‘State nod enough for diversion of forest land unless it significantly affects quality of life of displaced persons’
In a major turnaround in its stand on the Vedanta case, the government on Thursday told the Supreme Court that Gram Sabha consent was not required for diversion of forest land, barring in exceptional cases.
In an affidavit submitted in the court, the government — the Ministries of Tribal Affairs and Environment and Forests — said consent would be required only in exceptional cases that could result in submergence and displacement of local people and, hence, “quality of life of tribals would be affected. Both these provisions do not exist in the existing laws and are contrary to the Ministry of Environment and Forests circular of 2009 which requires local gram sabhas to certify that the rights of tribals and other forest dwellers have been settled under the Forest Resources Assessment process and consent to the diversion of forest land for a project.
Both the Ministries had, so far, been firm on their stand in the court that the Forests Rights Act did not permit diversion of forest land for any project without gram sabha consent. The new position would pave the way for the progress of hundreds of projects that have been stalled or are awaiting gram sabha approval for acquiring land.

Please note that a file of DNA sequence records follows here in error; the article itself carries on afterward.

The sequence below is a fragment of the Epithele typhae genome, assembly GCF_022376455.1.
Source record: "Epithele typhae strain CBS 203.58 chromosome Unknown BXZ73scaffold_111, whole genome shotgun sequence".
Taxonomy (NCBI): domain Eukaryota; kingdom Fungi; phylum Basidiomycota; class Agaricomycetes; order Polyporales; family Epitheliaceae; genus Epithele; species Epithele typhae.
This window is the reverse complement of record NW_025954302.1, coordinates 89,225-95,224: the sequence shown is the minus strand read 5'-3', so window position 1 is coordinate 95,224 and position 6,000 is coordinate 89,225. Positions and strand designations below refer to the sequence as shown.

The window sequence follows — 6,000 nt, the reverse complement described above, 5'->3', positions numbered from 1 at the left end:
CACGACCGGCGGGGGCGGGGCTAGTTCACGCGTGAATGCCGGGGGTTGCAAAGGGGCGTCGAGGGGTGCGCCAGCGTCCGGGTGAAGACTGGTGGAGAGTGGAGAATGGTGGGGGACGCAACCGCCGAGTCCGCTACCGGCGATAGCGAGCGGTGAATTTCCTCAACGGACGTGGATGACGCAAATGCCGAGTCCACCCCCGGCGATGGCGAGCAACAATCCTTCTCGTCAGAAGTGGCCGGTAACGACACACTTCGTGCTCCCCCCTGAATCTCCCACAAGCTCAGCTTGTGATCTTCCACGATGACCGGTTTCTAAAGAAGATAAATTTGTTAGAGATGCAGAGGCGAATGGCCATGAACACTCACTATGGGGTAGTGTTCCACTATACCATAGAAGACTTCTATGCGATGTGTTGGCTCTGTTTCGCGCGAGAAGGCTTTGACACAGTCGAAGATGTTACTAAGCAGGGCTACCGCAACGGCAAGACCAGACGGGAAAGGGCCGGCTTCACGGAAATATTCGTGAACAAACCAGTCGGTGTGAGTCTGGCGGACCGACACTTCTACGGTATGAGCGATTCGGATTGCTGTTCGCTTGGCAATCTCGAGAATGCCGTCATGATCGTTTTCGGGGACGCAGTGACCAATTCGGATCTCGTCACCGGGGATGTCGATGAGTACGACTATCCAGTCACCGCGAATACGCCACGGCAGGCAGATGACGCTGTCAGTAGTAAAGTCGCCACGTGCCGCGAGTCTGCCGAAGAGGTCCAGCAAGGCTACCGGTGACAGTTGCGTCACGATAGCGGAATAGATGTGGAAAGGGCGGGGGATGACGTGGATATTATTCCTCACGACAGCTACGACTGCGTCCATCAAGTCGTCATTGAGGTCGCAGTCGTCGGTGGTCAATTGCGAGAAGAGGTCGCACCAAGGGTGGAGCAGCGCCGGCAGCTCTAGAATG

Last year, the Prime Minister’s Office formed a committee — headed by Prime Minister’s Principal Secretary Pulok Chatterjee and including Secretaries of the Tribal and Environment Ministries — to look into the complaints from infrastructure ministries and industry lobbies that delays in green clearances were hindering investment and growth. The committee recommended that a certification from the State that the FRA was being implemented was sufficient, and gram sabha consent was not needed, unless a project “substantially or significantly affected the quality of life of the people residing in the site of diversion.
The government’s latest affidavit was in response to the Supreme Court asking it to state its position on the Forest Rights Act. The affidavit toes the line of the committee, which had concluded that most projects could ignore FRA requirements barring exceptional cases. It had also recommended that the State could grant permission for linear projects like laying of roads, canals and for creation of public facilities like schools and dispensaries.
However, the government still claims that it opposes the Vedanta project, purely on the grounds that it is an area of religious significance to a Particularly Vulnerable Tribal Group.
“The FRA protects and empowers forest dwellers but the government wants to bypass it and say that their consent can be ignored in most cases. This is hypocrisy and a betrayal of their own commitments, as well as [being] illegal,” Shankar Goplalakrishnan, of the Campaign for Dignity and Survival, told The Hindu.